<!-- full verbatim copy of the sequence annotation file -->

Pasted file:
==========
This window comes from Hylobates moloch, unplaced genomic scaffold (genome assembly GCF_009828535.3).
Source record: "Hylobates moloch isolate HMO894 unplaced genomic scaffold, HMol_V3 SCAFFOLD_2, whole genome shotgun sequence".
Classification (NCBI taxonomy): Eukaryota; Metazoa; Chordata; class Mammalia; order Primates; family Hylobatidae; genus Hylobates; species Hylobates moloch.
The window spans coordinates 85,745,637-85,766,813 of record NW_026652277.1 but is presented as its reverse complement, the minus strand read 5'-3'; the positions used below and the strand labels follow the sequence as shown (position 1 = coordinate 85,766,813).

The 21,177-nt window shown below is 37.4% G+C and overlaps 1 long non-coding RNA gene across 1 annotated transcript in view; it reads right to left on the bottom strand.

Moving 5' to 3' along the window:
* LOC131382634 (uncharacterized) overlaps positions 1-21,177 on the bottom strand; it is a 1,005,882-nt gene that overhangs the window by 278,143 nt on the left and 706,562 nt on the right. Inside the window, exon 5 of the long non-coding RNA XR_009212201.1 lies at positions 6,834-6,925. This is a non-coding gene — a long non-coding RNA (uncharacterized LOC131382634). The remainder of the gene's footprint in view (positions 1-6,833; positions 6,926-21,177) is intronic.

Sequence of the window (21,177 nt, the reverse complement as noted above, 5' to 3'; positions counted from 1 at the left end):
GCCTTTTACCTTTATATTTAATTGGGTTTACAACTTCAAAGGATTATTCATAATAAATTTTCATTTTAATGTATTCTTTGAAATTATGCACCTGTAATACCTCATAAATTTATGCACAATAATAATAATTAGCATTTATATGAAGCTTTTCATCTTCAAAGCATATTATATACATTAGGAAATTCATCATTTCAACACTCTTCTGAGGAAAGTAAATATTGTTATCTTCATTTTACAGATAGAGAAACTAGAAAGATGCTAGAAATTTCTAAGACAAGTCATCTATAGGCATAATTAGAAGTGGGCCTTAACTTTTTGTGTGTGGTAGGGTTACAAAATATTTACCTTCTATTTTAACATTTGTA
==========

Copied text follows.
This window comes from Hylobates moloch, unplaced genomic scaffold (genome assembly GCF_009828535.3).
Source record: "Hylobates moloch isolate HMO894 unplaced genomic scaffold, HMol_V3 SCAFFOLD_2, whole genome shotgun sequence".
Classification (NCBI taxonomy): Eukaryota; Metazoa; Chordata; class Mammalia; order Primates; family Hylobatidae; genus Hylobates; species Hylobates moloch.
The window spans coordinates 85,745,637-85,766,813 of record NW_026652277.1 but is presented as its reverse complement, the minus strand read 5'-3'; the positions used below and the strand labels follow the sequence as shown (position 1 = coordinate 85,766,813).

The 21,177-nt window shown below is 37.4% G+C and overlaps 1 long non-coding RNA gene across 1 annotated transcript in view; it reads right to left on the bottom strand.

Moving 5' to 3' along the window:
* LOC131382634 (uncharacterized) overlaps positions 1-21,177 on the bottom strand; it is a 1,005,882-nt gene that overhangs the window by 278,143 nt on the left and 706,562 nt on the right. Inside the window, exon 5 of the long non-coding RNA XR_009212201.1 lies at positions 6,834-6,925. This is a non-coding gene — a long non-coding RNA (uncharacterized LOC131382634). The remainder of the gene's footprint in view (positions 1-6,833; positions 6,926-21,177) is intronic.

Sequence of the window (21,177 nt, the reverse complement as noted above, 5' to 3'; positions counted from 1 at the left end):
GCCTTTTACCTTTATATTTAATTGGGTTTACAACTTCAAAGGATTATTCATAATAAATTTTCATTTTAATGTATTCTTTGAAATTATGCACCTGTAATACCTCATAAATTTATGCACAATAATAATAATTAGCATTTATATGAAGCTTTTCATCTTCAAAGCATATTATATACATTAGGAAATTCATCATTTCAACACTCTTCTGAGGAAAGTAAATATTGTTATCTTCATTTTACAGATAGAGAAACTAGAAAGATGCTAGAAATTTCTAAGACAAGTCATCTATAGGCATAATTAGAAGTGGGCCTTAACTTTTTGTGTGTGGTAGGGTTACAAAATATTTACCTTCTATTTTAACATTTGTA